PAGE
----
2012 was the year of the price increase.

Indeed, the median price for existing homes rose to $180,800 in December, an 11.5% gain over the median price a year ago. Prices rose steadily through 2012 on increased demand and reduced supply, which has fallen to 4.4 months at the current sales rate.

Low supply, though great for buttressing prices, is impeding sales-volume growth. Existing home sales posted at 4.94 million units on an annualized rate in December, which was below the consensus estimate for 5.09 million units.

That said, rising homes prices are still an overall benefit. Rising prices are shifting more home owners to a positive-equity position. This should help spur inventory growth, as more owners interested in selling won't be constrained by the prospect of bringing money to the table.

This rising equity offers an additional benefit: It raises the “wealth effect.” Home owners naturally feel more optimistic when they're not burdened by being underwater on their most important asset – their home. A rising wealth effect spurs additional spending and investing, which leads to more economic growth.

Additional investment is particularly important. Many economists focus on consumer spending, believing it's the key driver of economic growth. Spending is important, to be sure, but investment is the real driver, because production must precede consumption. In other words, you must produce to consume.

We see a lot of potential in residential investment, especially in the important single-family home sector. Over the past 50 years, single-family residential investment has averaged 2.5% of gross domestic product. We are far below that level today. This suggests to us that the market can support much higher levels of investment.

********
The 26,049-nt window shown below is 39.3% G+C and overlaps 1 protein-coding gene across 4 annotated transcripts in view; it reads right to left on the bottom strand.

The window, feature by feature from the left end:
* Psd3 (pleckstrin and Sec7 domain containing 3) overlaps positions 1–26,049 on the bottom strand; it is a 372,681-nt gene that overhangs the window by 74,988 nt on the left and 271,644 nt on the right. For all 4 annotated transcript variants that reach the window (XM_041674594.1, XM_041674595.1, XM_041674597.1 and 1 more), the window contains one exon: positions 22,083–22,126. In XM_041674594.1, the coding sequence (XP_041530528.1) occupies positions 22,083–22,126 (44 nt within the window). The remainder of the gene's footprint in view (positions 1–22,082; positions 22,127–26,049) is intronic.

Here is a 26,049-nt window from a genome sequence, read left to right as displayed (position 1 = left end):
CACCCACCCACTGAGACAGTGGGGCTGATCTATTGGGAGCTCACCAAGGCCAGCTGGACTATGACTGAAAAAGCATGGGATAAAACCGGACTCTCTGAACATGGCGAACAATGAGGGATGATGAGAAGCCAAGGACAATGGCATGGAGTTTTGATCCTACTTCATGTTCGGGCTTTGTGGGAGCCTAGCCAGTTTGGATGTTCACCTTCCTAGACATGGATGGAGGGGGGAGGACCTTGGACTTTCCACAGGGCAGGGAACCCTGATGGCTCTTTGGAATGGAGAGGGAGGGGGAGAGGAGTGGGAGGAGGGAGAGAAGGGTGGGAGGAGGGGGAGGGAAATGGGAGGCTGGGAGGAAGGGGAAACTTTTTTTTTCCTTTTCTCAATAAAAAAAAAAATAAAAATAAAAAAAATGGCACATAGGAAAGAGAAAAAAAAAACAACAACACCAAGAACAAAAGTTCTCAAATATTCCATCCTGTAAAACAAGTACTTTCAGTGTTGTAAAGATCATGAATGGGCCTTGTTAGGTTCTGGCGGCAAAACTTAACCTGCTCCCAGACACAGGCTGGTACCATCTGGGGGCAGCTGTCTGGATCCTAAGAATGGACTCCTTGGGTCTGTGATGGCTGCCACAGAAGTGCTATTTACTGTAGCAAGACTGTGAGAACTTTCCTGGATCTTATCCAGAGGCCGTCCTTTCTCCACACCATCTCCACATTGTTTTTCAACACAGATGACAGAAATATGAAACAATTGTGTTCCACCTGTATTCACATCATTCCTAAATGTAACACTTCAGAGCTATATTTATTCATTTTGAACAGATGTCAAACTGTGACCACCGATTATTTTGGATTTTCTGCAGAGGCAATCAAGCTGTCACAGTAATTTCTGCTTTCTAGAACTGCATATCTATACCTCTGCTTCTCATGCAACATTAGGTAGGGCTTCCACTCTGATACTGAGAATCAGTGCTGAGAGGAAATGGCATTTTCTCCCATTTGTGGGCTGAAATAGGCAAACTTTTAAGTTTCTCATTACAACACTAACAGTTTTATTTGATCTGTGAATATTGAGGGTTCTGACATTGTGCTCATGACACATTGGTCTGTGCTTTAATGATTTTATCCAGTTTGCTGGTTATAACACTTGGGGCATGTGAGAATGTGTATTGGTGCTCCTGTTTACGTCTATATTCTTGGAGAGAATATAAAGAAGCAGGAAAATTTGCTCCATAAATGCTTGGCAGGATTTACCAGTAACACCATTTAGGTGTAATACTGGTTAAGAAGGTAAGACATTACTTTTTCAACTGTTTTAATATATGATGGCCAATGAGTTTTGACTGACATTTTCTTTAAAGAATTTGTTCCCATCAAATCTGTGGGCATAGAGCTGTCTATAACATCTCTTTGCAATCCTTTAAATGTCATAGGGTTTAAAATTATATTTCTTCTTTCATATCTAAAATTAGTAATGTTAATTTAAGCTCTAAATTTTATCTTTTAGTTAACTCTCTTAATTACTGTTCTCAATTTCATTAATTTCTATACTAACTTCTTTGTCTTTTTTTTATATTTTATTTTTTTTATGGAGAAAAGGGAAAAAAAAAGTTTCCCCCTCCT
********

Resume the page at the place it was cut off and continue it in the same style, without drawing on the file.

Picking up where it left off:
We are further encouraged by the trend in sales composition.

Many markets across the country have seen double-digit year-over-year drops in distressed sales as a percentage of total sales: Phoenix has seen a 32% drop; Colorado, a 29% drop; South Florida, a 14% drop; and Las Vegas (possibly the hardest hit bubble market), a 24% drop. If this trend continues, and we expect it will, residential real estate investment will move closer to regaining its rightful position as a primary economic driver.

As for mortgage rates, they haven't been trending lower or higher. The way financial markets have been performing lately, we don't see much impetus for rates to go lower. The economy is expected to pick up pace this year, and this is reflected in the higher yield on the 10-year Treasury note.

We might sound like a broken record on this point, but it's worth repeating: We simply see little reward (and more risk) in waiting to buy or refinance a home in this stage of the recovery.

Courtesy of Jessica Regan.

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